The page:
US companies measured by the Standard and Poor’s (S&P 500) have had about a 16% increase in their earnings, yet prices are about the same as they were a year ago. Hard to believe right?
Many US Businesses are performing at an exceptional level. Companies have innovated to grow their top line sales by approximately 11% (revenues) in a relatively flat economic period. Whether through lower prices or higher value, customers are buying more goods and services. What’s more amazing is many companies have figured out how to get more profit (the “babies milk” of a company) out of each dollar of sales. Personally I believe this is through the use of technology, innovation and entrepreneurship.
So if companies are doing a better job selling and making more money, shouldn’t their price be rising? It seems obvious, but sometimes we forget about the forest through the trees. A wise investor buys when prices are low and valuation is high. Right now the conditions are ripe for exactly this scenario.
Another obvious measure: the dividends yield on the S&P 500. Currently the dividend is 2.17%. Ten years from today I’ll bet the value of the S&P 500 will be much higher.
I believe it’s indicative of the environment we’re in today. Negative noise bombards people and overwhelms the obvious. But entrepreneurs and free market capitalism are resilient; they’ll continue to innovate and strive to make things better.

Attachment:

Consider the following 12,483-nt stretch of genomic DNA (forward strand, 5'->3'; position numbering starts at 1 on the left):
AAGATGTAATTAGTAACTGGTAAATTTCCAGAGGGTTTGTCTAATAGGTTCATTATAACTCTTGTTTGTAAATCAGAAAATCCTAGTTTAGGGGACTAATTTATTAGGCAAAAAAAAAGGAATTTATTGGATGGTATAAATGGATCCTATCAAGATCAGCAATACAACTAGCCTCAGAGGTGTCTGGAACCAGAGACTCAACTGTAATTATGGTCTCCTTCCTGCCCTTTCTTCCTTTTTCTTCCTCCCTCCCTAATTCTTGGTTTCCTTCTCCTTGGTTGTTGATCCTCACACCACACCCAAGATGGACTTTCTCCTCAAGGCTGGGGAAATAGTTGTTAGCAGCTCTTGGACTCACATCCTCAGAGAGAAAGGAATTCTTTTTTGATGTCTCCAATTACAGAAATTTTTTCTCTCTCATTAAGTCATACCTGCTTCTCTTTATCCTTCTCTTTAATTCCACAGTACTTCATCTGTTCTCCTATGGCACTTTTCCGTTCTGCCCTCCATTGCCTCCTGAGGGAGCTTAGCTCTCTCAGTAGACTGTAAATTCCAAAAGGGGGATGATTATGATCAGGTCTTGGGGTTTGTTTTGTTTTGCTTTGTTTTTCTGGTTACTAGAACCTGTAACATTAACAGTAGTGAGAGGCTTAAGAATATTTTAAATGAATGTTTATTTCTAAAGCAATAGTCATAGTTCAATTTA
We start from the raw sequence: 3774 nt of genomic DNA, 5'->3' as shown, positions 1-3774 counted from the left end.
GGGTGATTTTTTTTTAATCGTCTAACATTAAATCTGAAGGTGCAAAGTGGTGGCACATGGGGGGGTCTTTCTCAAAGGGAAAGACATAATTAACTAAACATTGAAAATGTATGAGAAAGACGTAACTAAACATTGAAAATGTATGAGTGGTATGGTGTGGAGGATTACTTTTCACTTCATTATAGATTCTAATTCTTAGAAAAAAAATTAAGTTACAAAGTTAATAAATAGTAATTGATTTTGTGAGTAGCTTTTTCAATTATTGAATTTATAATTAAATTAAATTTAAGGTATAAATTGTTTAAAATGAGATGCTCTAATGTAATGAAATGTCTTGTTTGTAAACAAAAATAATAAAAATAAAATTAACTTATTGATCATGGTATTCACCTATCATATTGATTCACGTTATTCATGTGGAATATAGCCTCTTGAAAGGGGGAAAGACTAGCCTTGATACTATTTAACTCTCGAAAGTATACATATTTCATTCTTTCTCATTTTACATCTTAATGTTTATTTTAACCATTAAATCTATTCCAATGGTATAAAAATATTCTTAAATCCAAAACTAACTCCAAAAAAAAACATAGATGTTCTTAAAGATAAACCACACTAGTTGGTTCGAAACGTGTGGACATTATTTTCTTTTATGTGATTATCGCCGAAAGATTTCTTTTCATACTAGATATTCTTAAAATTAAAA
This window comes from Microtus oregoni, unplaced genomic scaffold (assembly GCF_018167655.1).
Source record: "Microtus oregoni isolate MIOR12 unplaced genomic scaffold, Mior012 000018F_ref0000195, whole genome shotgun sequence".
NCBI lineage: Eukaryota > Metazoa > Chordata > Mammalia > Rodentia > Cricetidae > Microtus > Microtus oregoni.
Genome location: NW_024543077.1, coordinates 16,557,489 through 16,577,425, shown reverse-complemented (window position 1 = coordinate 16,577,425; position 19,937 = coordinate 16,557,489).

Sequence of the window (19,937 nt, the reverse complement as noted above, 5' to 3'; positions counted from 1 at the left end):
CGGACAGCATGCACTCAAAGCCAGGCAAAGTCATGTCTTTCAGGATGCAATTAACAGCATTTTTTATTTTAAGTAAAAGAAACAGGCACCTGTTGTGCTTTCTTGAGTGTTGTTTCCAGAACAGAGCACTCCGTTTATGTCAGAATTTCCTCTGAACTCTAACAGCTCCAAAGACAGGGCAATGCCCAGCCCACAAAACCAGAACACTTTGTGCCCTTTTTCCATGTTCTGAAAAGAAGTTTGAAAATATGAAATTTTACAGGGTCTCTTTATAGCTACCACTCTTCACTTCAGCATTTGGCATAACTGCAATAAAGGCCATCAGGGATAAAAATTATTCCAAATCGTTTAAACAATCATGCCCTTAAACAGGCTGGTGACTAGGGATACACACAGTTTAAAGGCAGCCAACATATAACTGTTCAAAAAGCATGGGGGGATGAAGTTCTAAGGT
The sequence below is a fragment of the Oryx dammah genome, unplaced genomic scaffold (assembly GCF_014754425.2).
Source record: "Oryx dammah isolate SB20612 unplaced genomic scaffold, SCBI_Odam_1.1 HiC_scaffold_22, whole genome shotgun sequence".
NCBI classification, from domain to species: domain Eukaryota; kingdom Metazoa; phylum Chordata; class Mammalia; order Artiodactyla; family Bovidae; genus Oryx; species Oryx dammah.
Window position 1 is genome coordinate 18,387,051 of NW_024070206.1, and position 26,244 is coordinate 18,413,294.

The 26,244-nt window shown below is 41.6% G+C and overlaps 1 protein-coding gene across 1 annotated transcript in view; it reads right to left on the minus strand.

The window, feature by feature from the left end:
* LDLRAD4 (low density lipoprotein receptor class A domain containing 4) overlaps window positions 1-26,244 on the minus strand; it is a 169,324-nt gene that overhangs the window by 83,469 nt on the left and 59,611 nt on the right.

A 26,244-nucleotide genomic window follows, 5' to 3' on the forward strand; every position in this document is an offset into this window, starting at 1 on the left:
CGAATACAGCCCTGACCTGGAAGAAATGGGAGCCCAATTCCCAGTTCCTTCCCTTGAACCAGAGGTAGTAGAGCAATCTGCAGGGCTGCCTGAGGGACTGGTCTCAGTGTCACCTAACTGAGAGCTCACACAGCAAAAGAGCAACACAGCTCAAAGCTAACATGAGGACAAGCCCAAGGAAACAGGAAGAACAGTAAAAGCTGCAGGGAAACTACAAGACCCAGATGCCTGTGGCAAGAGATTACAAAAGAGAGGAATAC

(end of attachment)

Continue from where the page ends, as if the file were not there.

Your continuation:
Remember you cannot participate in market opportunities if you are not invested. Your choice.
Steve started his investment career in 1978 with the NYSE investment firm EF Hutton, working in the environment of a large investment company. Desiring to provide clients with objective investment advice, he founded Prosperion Financial Advisors. Learn more about Steve here.
The opinions voiced in this material are for general information purposes only and are not intended to provide specific advice or recommendations for any individual. To determine which investments(s) may be appropriate for you, consult your financial advisor prior to investing. All performance referenced is historical and is no guarantee of future results. All indices are unmanaged and may not be invested into directly. Stock investing involves risk including loss of principle.
Did you know there’s an 80% chance that a 60-year-old couple will have at least one spouse reach the age of 90?
And about 1-in-10 adults will live past age 95, according to the Social Security Administration. That’s a problem for most investors. Few retirement plans account for such a long period (sometimes more than 30 years!) of time.
So the typical question becomes: what’s going to last longer, you or your money?